Characterization of Dopamine Neurons

One hundred twenty-two neurons were recorded within the VTA of 12 rats (see recording sites location Figure 1c). An analysis of the total length of action potentials of all recorded neurons (Figure 1b) divided the population into 3 groups. Twelve neurons exhibited short biphasic action potentials, the others had short (n=16) or long (n=94) triphasic spikes (Figure 1a). Both raw data and a triple Gaussian fit showed a clear separation of short and long action potential durations at 2 ms. Therefore, cells with spike duration >2 ms were considered as dopamine cells.

Figure 1.
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Electrophysiological characterization of three neuronal populations within the VTA. (a) Typical examples of short bisphasic, short triphasic, and long triphasic average extracellular waveforms. (b) Distribution of spike duration of all recorded neurons. Note clear separation of the group of long spikes on the trimodal histogram. A triple-Gaussian fit (r2>0.9) confirms the >2 ms criterion for broad triphasic neurons. (c) Mapping of recording sites within the VTA. Neurons with biphasic, short triphasics, and long triphasic waveforms are represented by light gray, dark gray, and black bars and dots, respectively. IF: interfascicular nucleus, IP: interpeduncular nucleus, ml: medial lemniscus, MM: medial mammillary nucleus, RN: red nucleus, SNc/SNr: substantia nigra pars compacta and recticulata, VTA: ventral tegmental area.

Full figure and legend (144K)

VTA Dopamine Neuronal Activity during the Sleep–Wake Cycle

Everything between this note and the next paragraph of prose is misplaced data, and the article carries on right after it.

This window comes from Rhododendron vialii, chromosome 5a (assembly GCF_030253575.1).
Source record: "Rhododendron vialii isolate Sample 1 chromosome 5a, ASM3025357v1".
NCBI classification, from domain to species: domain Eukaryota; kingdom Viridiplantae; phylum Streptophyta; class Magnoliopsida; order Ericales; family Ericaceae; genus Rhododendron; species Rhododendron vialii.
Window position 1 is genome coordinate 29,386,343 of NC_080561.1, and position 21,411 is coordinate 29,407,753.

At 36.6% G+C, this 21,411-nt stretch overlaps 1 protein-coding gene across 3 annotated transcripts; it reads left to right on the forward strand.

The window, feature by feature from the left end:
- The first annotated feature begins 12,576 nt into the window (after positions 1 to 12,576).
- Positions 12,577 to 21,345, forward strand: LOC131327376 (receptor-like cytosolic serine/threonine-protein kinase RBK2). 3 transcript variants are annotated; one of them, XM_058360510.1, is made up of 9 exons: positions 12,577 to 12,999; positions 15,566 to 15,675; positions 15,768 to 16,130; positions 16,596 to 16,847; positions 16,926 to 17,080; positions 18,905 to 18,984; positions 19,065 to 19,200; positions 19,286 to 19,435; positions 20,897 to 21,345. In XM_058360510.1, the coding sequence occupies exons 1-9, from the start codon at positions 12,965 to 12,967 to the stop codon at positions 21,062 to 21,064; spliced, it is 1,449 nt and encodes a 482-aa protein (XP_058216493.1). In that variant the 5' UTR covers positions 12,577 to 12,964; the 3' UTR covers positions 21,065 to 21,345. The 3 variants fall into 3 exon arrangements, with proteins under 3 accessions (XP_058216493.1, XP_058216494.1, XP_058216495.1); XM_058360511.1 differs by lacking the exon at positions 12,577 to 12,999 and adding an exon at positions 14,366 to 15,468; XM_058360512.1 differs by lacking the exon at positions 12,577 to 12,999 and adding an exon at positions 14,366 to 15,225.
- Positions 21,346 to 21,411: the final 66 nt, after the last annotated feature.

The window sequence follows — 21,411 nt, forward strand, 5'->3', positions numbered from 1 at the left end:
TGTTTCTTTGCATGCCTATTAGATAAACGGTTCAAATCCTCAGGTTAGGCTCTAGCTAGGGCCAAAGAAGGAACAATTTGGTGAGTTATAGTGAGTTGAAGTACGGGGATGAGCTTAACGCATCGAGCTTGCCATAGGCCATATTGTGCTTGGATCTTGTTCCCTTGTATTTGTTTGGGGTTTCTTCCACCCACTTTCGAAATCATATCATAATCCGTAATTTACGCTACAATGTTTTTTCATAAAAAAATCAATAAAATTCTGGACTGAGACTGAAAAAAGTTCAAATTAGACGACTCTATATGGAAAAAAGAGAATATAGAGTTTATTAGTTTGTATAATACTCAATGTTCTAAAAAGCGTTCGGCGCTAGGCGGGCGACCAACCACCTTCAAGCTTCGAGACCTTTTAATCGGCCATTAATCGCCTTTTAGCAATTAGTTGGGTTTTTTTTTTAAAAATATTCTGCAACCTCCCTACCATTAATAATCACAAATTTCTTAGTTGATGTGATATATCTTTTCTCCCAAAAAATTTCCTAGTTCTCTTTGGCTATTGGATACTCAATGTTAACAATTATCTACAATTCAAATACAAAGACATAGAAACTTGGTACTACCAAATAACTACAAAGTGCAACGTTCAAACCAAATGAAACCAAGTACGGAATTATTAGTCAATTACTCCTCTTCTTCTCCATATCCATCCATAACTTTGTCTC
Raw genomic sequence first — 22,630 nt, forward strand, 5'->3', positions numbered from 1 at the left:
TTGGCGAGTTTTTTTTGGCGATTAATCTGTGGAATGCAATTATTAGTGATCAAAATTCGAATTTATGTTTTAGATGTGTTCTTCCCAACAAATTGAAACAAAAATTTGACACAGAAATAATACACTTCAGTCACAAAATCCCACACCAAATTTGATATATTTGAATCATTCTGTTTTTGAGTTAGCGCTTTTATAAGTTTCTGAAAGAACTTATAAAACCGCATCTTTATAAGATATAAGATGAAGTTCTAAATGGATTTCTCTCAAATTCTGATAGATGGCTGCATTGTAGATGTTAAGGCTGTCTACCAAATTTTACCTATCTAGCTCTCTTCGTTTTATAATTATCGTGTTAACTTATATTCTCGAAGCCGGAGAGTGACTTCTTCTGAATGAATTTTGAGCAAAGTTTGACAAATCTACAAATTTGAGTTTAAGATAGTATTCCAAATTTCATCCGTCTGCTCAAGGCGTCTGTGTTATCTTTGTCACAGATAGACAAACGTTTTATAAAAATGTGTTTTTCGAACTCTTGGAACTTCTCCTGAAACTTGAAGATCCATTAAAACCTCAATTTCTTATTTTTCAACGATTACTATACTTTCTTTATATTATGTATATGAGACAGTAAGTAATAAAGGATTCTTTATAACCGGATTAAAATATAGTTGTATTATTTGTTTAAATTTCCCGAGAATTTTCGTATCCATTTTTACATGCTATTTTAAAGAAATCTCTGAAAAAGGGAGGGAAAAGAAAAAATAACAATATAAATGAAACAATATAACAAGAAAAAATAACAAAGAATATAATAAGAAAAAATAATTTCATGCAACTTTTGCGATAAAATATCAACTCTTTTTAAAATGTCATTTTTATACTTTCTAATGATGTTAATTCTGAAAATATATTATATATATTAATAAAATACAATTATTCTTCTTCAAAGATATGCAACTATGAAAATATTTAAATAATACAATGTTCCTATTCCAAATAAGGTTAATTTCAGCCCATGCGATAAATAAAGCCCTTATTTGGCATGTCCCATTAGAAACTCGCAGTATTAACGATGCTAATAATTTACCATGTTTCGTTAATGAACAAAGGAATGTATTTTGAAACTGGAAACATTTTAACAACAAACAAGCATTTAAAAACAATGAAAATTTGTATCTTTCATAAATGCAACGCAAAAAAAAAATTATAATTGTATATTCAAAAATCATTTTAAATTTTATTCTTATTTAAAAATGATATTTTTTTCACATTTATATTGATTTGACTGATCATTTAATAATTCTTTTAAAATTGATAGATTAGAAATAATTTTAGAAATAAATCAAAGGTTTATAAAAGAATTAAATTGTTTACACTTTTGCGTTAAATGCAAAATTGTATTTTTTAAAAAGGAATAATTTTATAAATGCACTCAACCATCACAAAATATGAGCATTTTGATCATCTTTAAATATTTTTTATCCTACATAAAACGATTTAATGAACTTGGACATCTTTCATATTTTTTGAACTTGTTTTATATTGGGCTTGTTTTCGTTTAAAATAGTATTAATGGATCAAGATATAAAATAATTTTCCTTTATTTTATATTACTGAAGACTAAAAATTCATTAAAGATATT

Among 94 dopamine neurons recorded, 84 were recorded together with EEG and EMG recordings allowing a good sleep–wake cycle monitoring. Among these, 68 were recorded during wake (W), 52 during SWS, and 25 during PS. The activity of one of the 17 cells recorded across the three vigilances states is illustrated in Figure 2a. Irregular activity was observed during quiet W and SWS, with rare bursts composed of a few spikes, mostly doublets. In contrast, the activity during PS switched to a pronounced bursting pattern characterized by numerous bursts composed of several spikes of decreasing amplitude.

Figure 2.
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Dopamine neurons switch to a bursting mode during PS and palatable food consumption. (a, b) Shows examples of spike firing pattern (top traces) of two dopamine neurons, one (a) recorded during the three vigilance states and the other (b) recorded before and during palatable food consumption. Sleep wake cycle was monitored by EMG (middle traces) and electroencephalographic (EEG; bottom traces) recordings. Wakefulness (W) is characterized by low amplitude, desynchronized EEG and sustained EMG activity, SWS by high-voltage slow oscillations in the EEG associated with weak EMG activity, and PS is characterized by pronounced theta rhythm and a complete loss of muscle tone. Dopamine neurons firing switched from irregular spiking with few doublets during wakefulness and SWS to a pronounced bursting pattern with many spikes of decreasing amplitude during PS and feeding. Note the lack of modification of firing during the phasic EMG activation during wakefulness. (c, d) Represent the bursting activity (expressed as percentage of spikes fired in bursts) of 17 neurons recorded across all the three vigilance states (c) and 11 neurons recorded before and during the consumption of palatable food (d). Note that bursting increased during PS and feeding across the entire population of dopamine neurons. No statistical difference was observed between W and SWS using t-test for paired values.